Congress must approve funding by Friday to keep agencies across government operating.
Lawmakers on Wednesday finally unveiled a $1.3 trillion funding package to set spending levels at every federal office across government, allowing themselves less than three days to approve the measure before the government shuts down at midnight Friday.
The measure has been delayed several times as lawmakers negotiated over an array of sticking points, with leaders initially estimating they would release the bill last week and then earlier this week. The bill allocates $63 billion more for domestic agencies than they would have received under previous spending caps thanks to a two-year budget deal President Trump signed into law earlier in the year. Agencies are currently operating under their fifth continuing resolution of fiscal 2018, which is set to expire Friday night.
Lawmakers will now rush to pass the 2,232-page agreement, with the House expected to approve it Thursday or Friday before sending it to the Senate. The upper chamber’s expedited schedule will require a sign off from every senator, raising the possibility that they will have to work into the weekend to wrap up the agreement. Conservative House members also criticized leadership for negotiating the deal in secret and forcing a vote without enough time for members to read the bill, saying Congress should instead approve another short-term stopgap to slow down the process.
Leadership in both parties expressed approval for the measure, boosting its odds of passage.
“These critical investments were made possible by Democrats standing strong against insufficient and partisan appropriations bills throughout this budget and appropriations process, and securing $117 billion more in non-defense discretionary funding than the President requested,” said Rep. Nita Lowey, D-N.Y., the top Democrat on the House Appropriations Committee. “They will pay dividends in job creation, economic growth, and critical support for American families and communities. I am also pleased Democrats stood strong to eliminate scores of divisive poison-pill riders targeting women’s health, clean air and water, worker rights, consumer financial protections, and much more.”
Rep. Rodney Frelinghuysen, R-N.J., the appropriations chairman, praised investments in defense, border security, efforts to combat the opioid crisis and infrastructure.
“These investments are made responsibly, with an eye towards getting the most out of every dollar, and reflect the priorities of the American people," Frelinghuysen said. "This legislation will bring real and lasting solutions to the many challenges facing our nation both at home and abroad.”
In addition to setting funding levels, several high-profile provisions of the bill will implement key new policies on agency operations. The Homeland Security Department, for example, would be able to hire just 65 new customs enforcement agents. Trump had requested Immigration and Customs Enforcement hire 1,000 new agents in fiscal 2018 as part of his mandate that the agency hire 10,000 additional law enforcement personnel. The measure does include $1.6 billion for physical barrier construction along the U.S.-Mexico border, but prohibits a concrete wall in favor of secondary fencing and 33 miles of new barriers.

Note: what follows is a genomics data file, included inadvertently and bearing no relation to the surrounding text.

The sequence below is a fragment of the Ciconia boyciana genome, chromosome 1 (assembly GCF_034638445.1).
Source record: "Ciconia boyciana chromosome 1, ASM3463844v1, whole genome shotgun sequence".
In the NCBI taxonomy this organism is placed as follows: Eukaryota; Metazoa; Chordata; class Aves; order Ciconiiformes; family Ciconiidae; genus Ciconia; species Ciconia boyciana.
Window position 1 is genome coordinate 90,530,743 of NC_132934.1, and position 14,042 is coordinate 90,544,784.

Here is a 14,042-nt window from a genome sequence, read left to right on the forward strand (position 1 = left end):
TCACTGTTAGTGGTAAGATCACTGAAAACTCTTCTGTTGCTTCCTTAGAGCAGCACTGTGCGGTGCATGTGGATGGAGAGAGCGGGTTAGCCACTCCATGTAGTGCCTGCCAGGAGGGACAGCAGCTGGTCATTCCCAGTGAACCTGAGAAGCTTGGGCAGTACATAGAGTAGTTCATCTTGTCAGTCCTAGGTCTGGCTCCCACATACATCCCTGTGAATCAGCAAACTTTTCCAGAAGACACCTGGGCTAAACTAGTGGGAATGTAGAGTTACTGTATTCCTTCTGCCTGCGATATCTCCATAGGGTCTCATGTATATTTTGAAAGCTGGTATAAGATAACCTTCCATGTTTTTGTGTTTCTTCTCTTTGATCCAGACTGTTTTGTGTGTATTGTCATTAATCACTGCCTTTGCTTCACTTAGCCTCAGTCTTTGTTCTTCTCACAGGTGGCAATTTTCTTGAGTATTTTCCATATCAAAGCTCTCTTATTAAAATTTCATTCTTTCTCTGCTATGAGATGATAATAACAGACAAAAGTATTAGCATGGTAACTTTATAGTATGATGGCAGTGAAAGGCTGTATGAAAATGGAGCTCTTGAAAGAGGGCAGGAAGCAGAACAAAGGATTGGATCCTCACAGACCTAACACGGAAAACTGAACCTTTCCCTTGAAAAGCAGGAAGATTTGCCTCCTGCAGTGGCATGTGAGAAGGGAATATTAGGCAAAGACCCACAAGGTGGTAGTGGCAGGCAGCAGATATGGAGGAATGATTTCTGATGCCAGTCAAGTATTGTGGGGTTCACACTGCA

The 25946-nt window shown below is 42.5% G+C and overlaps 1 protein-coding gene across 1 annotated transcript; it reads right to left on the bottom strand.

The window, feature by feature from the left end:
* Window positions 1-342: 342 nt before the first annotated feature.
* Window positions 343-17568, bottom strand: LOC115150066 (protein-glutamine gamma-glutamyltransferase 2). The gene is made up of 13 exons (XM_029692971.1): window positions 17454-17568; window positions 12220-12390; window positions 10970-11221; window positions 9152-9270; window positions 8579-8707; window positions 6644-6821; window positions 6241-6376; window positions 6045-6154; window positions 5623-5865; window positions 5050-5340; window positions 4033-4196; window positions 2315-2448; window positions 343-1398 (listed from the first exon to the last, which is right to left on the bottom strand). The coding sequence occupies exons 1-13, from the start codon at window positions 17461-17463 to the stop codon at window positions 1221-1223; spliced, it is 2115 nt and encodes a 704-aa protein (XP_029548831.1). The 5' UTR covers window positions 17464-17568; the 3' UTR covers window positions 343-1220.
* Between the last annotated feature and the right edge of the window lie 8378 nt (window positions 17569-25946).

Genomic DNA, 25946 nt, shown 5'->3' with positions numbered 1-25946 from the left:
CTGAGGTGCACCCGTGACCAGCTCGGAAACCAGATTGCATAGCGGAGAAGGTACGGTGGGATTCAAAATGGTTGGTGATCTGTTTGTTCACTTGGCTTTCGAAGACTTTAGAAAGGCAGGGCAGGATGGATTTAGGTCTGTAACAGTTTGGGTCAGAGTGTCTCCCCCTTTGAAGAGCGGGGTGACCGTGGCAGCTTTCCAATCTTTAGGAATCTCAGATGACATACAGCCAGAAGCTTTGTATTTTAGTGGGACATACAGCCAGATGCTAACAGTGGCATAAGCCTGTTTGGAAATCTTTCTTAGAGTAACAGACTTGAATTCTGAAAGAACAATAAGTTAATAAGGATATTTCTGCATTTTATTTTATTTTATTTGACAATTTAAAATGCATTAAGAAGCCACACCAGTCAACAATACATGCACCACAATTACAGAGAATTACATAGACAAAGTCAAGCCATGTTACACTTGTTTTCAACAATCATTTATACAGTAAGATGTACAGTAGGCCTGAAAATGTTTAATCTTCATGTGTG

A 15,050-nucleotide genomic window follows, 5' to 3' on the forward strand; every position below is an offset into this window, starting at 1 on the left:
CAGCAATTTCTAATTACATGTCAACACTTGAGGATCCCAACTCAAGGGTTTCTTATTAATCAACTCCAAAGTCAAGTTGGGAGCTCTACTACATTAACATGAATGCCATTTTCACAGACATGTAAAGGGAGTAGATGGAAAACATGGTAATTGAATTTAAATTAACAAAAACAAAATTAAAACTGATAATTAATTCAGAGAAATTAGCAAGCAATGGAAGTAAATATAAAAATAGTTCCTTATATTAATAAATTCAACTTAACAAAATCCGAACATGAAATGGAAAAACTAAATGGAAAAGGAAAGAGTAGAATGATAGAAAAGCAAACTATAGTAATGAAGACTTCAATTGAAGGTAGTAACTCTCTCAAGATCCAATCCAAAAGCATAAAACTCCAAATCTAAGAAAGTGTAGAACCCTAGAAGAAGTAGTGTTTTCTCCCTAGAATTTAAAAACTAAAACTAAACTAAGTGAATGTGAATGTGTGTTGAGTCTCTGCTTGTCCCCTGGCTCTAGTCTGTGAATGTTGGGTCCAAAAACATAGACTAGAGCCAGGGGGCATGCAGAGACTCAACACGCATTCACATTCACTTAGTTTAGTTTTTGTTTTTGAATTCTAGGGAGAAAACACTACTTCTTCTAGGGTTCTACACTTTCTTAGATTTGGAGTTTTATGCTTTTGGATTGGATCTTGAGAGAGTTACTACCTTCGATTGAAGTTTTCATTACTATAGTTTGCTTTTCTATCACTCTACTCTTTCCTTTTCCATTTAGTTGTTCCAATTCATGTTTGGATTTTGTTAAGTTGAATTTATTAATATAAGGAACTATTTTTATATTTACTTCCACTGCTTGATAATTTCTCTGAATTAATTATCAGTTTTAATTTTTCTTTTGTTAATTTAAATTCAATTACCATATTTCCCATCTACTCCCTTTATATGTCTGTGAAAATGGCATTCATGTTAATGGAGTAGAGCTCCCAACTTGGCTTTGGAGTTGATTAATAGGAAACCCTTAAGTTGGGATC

Some agencies, such as the State Department and Equal Employment Opportunity Commission, will face restrictions in implementing their planned reorganizations, including efforts to cut staffers.
Other provisions that held up negotiations included a shoring up of the federal background check system for firearm purchases, a tunnel project between New York and New Jersey and easing the process for the Veterans Affairs Department to close facilities and pay for veterans to access private care, among other issues. The gun issue was included in the bill and Gateway tunnel project may receive future federal funding through compromise language, but the VA reforms were excluded after Democrats objected.
Due to the overall uptick in spending, most agencies would wind up with increases compared to their fiscal 2017 funding levels under the omnibus measure. Even the Environmental Protection Agency, which has faced nearly a decade of cuts, would see $763 million more than the 2017 enacted level. The departments of Defense, Veterans Affairs and Homeland Security would see the largest funding increases.
Military personnel will receive a 2.4 percent pay raise, while members of Congress will once again see their pay frozen. Civilian federal employees have already received a 1.9 percent pay increase for 2018.
House Speaker Paul Ryan, R-Wis., went to the White House on Wednesday to meet with Trump, where Press Secretary Sarah Sanders said they discussed “shared priorities secured in the omnibus.”
“The president and the leaders discussed their support for the bill, which includes more funds to rebuild the military, such as the largest pay raise for our troops in a decade, more than 100 miles of new construction for the border wall and other key domestic priorities, like combating the opioid crisis and rebuilding our nation’s infrastructure.”
Congressional leadership expressed optimism Congress could wrap up its work without having to hold votes over the weekend, but the exact timing of final approval remained unclear.